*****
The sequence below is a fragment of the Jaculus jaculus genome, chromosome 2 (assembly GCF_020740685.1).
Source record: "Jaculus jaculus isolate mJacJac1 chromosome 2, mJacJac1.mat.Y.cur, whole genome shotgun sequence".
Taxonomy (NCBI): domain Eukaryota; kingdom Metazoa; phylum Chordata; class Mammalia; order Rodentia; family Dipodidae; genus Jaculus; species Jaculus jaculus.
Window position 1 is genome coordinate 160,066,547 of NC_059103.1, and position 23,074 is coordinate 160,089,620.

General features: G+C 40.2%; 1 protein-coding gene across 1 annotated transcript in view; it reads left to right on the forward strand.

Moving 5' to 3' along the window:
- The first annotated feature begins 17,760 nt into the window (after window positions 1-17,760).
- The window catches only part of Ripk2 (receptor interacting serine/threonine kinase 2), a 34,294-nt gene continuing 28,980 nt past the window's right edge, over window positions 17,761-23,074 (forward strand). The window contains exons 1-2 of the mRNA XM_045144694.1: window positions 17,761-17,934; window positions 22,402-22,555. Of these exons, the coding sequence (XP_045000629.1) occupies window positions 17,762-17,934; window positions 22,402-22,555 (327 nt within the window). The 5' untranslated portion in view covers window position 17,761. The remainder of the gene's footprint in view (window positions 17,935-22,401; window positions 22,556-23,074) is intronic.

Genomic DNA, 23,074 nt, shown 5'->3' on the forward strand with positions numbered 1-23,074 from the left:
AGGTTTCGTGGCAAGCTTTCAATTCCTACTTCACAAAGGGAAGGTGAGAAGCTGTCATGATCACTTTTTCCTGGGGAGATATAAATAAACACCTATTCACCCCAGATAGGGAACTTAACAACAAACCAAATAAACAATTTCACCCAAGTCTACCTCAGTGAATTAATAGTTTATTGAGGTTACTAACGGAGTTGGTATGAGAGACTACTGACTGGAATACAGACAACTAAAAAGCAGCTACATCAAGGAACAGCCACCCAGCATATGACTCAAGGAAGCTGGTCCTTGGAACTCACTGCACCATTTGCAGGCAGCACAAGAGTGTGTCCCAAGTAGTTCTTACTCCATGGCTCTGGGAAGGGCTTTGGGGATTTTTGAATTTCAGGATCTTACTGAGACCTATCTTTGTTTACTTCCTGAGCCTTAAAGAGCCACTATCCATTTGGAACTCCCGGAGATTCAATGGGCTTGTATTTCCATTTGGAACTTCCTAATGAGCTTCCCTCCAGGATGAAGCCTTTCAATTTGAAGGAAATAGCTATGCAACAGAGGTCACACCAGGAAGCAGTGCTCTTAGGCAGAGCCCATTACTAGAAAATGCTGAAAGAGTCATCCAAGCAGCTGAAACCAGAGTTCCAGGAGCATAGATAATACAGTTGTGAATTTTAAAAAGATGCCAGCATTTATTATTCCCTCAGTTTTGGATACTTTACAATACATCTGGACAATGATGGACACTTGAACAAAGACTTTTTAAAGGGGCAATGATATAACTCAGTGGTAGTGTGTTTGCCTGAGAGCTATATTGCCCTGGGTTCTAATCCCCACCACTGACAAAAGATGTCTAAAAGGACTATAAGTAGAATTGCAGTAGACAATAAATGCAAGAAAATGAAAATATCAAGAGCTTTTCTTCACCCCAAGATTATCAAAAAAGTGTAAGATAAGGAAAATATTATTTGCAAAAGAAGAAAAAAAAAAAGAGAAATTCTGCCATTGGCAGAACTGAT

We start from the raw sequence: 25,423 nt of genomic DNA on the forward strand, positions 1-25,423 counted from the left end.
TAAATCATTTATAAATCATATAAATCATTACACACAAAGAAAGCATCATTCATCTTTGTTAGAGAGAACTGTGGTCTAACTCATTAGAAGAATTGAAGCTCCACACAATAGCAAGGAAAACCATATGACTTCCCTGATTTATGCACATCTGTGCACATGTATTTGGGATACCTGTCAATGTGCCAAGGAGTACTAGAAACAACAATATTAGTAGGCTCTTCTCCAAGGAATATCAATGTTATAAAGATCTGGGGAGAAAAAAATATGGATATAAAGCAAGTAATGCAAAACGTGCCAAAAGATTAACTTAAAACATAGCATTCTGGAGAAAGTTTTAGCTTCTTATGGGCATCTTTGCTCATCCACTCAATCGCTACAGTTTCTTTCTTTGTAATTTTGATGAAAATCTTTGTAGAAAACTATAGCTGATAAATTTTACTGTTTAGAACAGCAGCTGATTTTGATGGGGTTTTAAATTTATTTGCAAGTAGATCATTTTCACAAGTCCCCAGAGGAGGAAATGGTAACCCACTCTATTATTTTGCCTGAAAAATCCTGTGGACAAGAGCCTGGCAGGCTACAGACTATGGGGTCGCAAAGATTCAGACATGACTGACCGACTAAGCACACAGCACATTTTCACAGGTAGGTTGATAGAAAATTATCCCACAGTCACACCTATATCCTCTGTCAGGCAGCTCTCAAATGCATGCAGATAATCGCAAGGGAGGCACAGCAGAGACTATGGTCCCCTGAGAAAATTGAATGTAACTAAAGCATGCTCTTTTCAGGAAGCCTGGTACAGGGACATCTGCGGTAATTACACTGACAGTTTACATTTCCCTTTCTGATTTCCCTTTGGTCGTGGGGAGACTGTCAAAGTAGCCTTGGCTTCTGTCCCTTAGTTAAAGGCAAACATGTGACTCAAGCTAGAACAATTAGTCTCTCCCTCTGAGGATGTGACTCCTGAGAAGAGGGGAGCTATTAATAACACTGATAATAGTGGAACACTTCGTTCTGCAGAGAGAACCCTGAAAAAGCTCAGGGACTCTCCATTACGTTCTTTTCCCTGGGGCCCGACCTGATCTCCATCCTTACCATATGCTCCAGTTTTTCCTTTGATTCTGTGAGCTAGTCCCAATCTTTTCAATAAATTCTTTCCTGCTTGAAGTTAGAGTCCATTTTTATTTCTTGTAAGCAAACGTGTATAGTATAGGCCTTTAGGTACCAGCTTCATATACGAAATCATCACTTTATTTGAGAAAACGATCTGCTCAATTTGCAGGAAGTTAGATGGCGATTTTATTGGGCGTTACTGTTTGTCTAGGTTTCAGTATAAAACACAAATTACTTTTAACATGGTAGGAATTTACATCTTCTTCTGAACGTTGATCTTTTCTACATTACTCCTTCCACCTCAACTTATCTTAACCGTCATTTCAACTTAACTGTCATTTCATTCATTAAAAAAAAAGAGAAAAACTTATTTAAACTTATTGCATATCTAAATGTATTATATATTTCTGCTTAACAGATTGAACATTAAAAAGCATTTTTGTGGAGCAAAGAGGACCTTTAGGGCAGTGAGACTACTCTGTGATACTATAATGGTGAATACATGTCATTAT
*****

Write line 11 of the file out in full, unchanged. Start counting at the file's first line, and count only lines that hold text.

We start from the raw sequence: 25,423 nt of genomic DNA on the forward strand, positions 1-25,423 counted from the left end.